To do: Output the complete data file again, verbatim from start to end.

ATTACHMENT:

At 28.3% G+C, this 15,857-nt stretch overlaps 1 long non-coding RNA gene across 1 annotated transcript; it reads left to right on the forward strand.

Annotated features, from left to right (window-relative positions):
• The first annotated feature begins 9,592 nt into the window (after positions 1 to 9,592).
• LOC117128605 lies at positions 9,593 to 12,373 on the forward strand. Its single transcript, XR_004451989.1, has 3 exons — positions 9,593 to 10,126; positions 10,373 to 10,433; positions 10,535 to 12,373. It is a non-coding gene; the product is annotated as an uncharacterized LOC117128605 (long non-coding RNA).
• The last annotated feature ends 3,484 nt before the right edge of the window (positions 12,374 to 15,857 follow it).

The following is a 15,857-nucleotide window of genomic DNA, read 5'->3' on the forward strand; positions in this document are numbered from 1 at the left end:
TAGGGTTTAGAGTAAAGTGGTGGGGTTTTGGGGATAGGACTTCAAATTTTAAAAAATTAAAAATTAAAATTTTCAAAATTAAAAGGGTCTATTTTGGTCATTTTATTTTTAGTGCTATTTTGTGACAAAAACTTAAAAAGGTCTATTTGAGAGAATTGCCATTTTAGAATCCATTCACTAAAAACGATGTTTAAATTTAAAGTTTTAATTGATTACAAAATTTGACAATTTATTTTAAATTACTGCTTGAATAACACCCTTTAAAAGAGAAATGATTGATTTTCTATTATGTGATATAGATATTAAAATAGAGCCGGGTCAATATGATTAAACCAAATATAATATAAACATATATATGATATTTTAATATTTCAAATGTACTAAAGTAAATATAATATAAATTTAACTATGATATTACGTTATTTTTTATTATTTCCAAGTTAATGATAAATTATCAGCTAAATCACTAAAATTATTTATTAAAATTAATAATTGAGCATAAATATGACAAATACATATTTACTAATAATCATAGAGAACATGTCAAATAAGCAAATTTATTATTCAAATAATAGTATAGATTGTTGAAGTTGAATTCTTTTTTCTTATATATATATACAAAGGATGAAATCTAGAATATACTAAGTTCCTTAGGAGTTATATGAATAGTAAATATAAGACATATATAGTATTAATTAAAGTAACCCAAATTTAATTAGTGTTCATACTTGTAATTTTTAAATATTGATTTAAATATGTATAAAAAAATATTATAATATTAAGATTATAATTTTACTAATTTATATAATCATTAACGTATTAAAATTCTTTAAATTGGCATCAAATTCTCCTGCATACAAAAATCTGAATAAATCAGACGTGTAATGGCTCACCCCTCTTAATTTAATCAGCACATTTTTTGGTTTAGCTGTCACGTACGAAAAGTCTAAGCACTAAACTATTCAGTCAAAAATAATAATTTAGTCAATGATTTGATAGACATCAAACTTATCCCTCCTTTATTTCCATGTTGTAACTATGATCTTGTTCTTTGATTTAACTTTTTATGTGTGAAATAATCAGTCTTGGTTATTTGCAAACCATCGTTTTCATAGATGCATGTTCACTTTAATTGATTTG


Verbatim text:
At 28.3% G+C, this 15,857-nt stretch overlaps 1 long non-coding RNA gene across 1 annotated transcript; it reads left to right on the forward strand.

Annotated features, from left to right (window-relative positions):
• The first annotated feature begins 9,592 nt into the window (after positions 1 to 9,592).
• LOC117128605 lies at positions 9,593 to 12,373 on the forward strand. Its single transcript, XR_004451989.1, has 3 exons — positions 9,593 to 10,126; positions 10,373 to 10,433; positions 10,535 to 12,373. It is a non-coding gene; the product is annotated as an uncharacterized LOC117128605 (long non-coding RNA).
• The last annotated feature ends 3,484 nt before the right edge of the window (positions 12,374 to 15,857 follow it).

The following is a 15,857-nucleotide window of genomic DNA, read 5'->3' on the forward strand; positions in this document are numbered from 1 at the left end:
TAGGGTTTAGAGTAAAGTGGTGGGGTTTTGGGGATAGGACTTCAAATTTTAAAAAATTAAAAATTAAAATTTTCAAAATTAAAAGGGTCTATTTTGGTCATTTTATTTTTAGTGCTATTTTGTGACAAAAACTTAAAAAGGTCTATTTGAGAGAATTGCCATTTTAGAATCCATTCACTAAAAACGATGTTTAAATTTAAAGTTTTAATTGATTACAAAATTTGACAATTTATTTTAAATTACTGCTTGAATAACACCCTTTAAAAGAGAAATGATTGATTTTCTATTATGTGATATAGATATTAAAATAGAGCCGGGTCAATATGATTAAACCAAATATAATATAAACATATATATGATATTTTAATATTTCAAATGTACTAAAGTAAATATAATATAAATTTAACTATGATATTACGTTATTTTTTATTATTTCCAAGTTAATGATAAATTATCAGCTAAATCACTAAAATTATTTATTAAAATTAATAATTGAGCATAAATATGACAAATACATATTTACTAATAATCATAGAGAACATGTCAAATAAGCAAATTTATTATTCAAATAATAGTATAGATTGTTGAAGTTGAATTCTTTTTTCTTATATATATATACAAAGGATGAAATCTAGAATATACTAAGTTCCTTAGGAGTTATATGAATAGTAAATATAAGACATATATAGTATTAATTAAAGTAACCCAAATTTAATTAGTGTTCATACTTGTAATTTTTAAATATTGATTTAAATATGTATAAAAAAATATTATAATATTAAGATTATAATTTTACTAATTTATATAATCATTAACGTATTAAAATTCTTTAAATTGGCATCAAATTCTCCTGCATACAAAAATCTGAATAAATCAGACGTGTAATGGCTCACCCCTCTTAATTTAATCAGCACATTTTTTGGTTTAGCTGTCACGTACGAAAAGTCTAAGCACTAAACTATTCAGTCAAAAATAATAATTTAGTCAATGATTTGATAGACATCAAACTTATCCCTCCTTTATTTCCATGTTGTAACTATGATCTTGTTCTTTGATTTAACTTTTTATGTGTGAAATAATCAGTCTTGGTTATTTGCAAACCATCGTTTTCATAGATGCATGTTCACTTTAATTGATTTG